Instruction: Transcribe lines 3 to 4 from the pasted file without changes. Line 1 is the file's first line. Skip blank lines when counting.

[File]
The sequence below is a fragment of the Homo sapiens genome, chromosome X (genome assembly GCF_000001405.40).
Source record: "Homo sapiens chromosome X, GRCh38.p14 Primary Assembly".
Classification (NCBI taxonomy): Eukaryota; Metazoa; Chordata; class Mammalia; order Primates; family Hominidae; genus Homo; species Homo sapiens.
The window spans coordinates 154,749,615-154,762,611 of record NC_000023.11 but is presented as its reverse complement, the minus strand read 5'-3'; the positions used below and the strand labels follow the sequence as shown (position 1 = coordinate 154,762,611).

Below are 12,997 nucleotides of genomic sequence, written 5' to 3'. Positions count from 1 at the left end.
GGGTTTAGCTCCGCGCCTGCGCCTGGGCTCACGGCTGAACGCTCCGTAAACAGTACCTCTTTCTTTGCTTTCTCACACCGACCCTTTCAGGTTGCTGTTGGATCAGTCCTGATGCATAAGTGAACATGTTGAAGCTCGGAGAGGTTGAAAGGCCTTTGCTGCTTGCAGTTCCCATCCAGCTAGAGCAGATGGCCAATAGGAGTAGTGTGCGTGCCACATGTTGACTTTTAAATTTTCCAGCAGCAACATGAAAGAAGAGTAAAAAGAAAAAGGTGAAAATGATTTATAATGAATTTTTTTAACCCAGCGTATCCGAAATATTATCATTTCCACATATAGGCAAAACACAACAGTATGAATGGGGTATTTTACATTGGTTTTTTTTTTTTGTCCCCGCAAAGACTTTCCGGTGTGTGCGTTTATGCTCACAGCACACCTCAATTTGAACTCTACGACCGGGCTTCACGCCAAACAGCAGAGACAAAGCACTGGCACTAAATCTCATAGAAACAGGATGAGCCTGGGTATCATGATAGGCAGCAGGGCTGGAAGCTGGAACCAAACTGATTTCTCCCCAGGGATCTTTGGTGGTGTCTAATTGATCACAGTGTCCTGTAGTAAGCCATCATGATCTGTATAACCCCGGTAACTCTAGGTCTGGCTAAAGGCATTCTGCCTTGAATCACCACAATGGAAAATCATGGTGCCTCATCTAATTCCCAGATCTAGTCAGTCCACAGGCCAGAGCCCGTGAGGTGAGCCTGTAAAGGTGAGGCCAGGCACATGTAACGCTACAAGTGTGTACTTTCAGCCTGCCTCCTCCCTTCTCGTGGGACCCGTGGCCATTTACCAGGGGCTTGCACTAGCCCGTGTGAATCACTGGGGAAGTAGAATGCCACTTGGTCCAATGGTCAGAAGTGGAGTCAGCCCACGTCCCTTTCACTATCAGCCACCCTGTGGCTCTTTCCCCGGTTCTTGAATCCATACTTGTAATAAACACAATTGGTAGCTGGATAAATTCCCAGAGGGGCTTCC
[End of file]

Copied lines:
Classification (NCBI taxonomy): Eukaryota; Metazoa; Chordata; class Mammalia; order Primates; family Hominidae; genus Homo; species Homo sapiens.
The window spans coordinates 154,749,615-154,762,611 of record NC_000023.11 but is presented as its reverse complement, the minus strand read 5'-3'; the positions used below and the strand labels follow the sequence as shown (position 1 = coordinate 154,762,611).